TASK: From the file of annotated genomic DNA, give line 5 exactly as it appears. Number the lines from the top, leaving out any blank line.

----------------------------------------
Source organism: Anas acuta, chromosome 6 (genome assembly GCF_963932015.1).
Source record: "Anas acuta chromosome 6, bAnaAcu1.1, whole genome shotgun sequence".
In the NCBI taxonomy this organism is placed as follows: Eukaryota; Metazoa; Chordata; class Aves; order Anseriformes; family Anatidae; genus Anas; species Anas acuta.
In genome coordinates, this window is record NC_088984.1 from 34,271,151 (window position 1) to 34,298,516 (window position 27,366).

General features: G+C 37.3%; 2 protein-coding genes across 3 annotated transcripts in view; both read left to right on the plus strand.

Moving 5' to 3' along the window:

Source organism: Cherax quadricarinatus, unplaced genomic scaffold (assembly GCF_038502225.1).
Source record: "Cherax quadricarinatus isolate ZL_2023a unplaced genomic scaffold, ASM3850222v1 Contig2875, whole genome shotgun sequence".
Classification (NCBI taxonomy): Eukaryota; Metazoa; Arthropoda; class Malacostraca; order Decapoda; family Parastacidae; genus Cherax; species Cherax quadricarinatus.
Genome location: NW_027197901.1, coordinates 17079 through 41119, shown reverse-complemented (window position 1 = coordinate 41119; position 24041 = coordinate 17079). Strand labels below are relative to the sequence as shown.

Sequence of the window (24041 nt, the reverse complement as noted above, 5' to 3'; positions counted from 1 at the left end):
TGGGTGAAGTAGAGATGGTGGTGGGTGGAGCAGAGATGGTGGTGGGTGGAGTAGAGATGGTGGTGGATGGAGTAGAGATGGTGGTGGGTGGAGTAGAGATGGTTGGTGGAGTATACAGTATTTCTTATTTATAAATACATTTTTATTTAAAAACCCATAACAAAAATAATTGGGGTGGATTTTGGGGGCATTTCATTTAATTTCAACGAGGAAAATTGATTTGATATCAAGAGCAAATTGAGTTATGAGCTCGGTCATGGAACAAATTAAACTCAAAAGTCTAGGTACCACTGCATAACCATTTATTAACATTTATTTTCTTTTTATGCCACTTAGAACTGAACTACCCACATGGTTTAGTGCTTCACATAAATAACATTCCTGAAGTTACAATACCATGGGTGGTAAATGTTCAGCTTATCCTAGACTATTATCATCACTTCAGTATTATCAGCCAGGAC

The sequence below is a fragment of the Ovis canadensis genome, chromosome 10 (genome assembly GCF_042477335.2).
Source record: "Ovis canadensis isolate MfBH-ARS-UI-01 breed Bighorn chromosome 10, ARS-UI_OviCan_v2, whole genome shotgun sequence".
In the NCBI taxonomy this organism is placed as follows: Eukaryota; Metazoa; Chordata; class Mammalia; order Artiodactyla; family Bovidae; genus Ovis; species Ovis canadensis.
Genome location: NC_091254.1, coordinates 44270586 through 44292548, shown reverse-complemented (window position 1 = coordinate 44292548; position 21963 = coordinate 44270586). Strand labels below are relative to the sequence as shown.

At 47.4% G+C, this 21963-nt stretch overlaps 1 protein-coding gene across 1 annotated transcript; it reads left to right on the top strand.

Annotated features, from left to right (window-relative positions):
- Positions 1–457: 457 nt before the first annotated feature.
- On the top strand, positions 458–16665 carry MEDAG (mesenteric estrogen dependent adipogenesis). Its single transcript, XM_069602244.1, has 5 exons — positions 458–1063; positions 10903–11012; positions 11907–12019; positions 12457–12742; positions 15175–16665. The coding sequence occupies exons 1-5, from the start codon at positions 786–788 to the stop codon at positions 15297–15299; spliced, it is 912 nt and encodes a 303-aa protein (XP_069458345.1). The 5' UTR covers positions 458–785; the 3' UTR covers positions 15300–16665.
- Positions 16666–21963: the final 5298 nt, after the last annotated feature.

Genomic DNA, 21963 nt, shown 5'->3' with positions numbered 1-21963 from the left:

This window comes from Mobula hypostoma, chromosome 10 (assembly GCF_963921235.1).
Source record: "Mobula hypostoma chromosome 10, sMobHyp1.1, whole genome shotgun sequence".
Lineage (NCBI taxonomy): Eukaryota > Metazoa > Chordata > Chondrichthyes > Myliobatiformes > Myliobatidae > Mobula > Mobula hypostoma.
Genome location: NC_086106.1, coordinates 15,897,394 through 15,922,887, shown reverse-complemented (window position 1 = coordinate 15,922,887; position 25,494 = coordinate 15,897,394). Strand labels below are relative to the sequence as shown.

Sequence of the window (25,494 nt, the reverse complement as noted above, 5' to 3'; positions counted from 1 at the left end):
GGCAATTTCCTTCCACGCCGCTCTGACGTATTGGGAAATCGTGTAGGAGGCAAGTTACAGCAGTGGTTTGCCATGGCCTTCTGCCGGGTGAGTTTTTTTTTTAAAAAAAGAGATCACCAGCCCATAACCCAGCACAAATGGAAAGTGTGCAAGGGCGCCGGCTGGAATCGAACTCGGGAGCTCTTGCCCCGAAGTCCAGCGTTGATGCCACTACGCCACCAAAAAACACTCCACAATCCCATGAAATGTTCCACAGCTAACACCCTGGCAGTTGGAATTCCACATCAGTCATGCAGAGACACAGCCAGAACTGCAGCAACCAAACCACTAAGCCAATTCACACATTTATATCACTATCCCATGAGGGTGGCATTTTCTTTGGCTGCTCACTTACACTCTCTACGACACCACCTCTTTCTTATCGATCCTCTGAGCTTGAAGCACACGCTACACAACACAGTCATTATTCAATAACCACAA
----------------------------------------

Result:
General features: G+C 37.3%; 2 protein-coding genes across 3 annotated transcripts in view; both read left to right on the plus strand.